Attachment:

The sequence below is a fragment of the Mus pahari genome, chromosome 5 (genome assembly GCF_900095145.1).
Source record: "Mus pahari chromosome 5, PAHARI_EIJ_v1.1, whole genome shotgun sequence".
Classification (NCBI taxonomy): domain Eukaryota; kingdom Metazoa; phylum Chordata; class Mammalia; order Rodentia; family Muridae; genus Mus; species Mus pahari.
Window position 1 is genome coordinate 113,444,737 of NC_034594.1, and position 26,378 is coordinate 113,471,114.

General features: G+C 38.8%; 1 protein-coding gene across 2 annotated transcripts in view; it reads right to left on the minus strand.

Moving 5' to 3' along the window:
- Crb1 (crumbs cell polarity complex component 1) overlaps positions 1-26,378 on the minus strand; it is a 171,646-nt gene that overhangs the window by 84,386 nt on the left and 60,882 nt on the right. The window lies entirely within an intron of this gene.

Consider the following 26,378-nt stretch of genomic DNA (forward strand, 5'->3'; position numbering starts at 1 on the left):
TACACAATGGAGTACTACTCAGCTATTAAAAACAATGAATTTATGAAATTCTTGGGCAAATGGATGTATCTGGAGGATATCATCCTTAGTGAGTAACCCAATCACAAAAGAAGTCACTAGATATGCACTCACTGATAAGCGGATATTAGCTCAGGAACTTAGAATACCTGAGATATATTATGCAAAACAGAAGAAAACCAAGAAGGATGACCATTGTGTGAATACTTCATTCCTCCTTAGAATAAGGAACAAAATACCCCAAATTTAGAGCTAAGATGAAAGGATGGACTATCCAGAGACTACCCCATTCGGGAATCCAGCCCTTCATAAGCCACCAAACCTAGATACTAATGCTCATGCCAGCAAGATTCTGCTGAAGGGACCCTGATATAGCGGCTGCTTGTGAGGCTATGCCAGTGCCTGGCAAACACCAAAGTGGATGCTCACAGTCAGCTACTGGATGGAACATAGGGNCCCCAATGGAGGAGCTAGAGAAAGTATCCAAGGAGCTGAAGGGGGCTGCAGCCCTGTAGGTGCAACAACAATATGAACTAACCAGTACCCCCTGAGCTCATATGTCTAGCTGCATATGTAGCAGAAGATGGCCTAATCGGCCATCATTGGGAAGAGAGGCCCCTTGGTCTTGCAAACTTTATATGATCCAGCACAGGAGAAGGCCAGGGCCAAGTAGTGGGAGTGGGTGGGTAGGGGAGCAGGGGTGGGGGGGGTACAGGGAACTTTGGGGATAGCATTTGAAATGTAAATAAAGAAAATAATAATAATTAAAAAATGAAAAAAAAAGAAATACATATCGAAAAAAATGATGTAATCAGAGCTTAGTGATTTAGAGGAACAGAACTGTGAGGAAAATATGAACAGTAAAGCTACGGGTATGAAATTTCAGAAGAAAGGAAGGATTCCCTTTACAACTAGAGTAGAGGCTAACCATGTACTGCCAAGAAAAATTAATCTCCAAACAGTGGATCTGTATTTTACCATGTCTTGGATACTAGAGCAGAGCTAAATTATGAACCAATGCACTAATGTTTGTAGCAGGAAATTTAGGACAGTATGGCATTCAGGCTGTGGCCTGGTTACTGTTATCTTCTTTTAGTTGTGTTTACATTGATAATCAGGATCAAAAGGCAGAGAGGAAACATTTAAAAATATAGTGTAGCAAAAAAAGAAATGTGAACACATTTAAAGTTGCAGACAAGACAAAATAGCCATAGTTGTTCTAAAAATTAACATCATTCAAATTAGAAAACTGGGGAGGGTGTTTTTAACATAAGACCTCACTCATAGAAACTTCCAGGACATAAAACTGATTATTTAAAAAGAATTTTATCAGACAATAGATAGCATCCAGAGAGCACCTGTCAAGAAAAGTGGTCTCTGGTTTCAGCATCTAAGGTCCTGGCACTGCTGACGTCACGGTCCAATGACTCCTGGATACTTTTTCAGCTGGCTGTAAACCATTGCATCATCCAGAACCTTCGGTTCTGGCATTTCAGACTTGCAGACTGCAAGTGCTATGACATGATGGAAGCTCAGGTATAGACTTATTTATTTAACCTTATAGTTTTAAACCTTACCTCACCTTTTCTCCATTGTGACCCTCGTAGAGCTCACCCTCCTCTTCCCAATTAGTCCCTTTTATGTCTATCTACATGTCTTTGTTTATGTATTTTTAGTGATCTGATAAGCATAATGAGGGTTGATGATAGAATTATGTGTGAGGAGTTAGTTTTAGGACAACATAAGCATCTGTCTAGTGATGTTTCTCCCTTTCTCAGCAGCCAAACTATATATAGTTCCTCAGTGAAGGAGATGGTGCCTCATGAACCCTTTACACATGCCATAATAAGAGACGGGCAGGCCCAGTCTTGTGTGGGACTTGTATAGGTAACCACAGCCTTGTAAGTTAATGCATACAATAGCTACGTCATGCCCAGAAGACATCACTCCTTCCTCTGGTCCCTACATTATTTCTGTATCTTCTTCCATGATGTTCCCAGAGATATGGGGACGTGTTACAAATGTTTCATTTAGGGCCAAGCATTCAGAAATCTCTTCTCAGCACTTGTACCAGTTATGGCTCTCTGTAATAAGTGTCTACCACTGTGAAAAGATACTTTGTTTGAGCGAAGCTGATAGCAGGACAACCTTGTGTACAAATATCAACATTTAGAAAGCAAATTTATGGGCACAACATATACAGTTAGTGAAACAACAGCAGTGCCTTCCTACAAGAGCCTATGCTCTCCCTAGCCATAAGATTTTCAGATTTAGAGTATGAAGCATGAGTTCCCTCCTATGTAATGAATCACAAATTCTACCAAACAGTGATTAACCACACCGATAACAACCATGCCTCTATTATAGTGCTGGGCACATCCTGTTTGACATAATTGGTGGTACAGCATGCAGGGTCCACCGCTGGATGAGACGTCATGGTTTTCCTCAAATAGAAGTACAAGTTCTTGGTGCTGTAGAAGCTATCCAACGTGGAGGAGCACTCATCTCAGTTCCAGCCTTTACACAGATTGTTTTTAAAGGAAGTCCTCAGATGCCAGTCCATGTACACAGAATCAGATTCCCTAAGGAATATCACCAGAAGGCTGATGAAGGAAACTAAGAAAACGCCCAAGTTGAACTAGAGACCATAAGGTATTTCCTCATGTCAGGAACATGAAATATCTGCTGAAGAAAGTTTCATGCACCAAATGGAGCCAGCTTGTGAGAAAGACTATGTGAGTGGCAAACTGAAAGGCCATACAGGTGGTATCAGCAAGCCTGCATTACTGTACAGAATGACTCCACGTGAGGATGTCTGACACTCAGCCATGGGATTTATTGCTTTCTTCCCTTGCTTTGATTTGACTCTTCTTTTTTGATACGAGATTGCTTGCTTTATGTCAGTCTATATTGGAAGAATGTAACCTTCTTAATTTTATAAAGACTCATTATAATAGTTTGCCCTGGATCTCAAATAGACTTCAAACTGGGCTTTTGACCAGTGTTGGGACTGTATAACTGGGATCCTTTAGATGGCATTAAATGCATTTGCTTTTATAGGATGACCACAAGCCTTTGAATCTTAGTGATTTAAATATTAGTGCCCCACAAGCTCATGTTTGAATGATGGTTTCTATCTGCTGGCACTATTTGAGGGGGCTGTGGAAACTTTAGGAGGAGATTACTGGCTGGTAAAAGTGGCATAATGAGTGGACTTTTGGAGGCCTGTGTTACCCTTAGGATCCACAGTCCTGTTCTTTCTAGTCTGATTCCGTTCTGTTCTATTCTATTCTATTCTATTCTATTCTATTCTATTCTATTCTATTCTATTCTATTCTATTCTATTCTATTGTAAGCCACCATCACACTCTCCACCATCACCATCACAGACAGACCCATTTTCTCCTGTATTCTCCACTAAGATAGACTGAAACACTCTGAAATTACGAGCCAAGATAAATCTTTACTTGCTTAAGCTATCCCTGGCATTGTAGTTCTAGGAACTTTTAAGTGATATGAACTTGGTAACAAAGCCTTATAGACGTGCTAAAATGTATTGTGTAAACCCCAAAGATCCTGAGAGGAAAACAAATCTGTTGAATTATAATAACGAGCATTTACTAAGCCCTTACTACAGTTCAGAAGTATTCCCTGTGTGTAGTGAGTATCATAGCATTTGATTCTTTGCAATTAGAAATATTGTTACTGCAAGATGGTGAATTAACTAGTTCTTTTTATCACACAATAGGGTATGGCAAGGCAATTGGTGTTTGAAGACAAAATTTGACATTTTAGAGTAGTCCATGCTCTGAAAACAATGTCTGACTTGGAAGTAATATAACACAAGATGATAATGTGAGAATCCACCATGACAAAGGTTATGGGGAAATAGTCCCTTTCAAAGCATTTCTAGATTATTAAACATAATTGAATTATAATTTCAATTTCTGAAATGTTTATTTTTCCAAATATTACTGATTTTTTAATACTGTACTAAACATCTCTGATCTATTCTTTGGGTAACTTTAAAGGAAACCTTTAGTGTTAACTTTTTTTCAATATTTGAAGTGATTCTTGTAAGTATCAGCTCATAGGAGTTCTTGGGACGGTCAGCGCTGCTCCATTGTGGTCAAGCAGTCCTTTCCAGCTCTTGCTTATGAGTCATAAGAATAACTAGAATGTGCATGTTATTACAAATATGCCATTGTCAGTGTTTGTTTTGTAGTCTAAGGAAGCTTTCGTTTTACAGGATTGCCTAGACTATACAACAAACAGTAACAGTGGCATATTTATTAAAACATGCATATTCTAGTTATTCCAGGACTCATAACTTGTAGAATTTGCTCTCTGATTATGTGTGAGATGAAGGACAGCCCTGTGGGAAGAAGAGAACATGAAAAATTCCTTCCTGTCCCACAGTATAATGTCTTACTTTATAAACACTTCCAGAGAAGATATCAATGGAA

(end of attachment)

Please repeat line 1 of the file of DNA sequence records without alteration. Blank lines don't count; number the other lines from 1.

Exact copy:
The sequence below is a fragment of the Mus pahari genome, chromosome 5 (genome assembly GCF_900095145.1).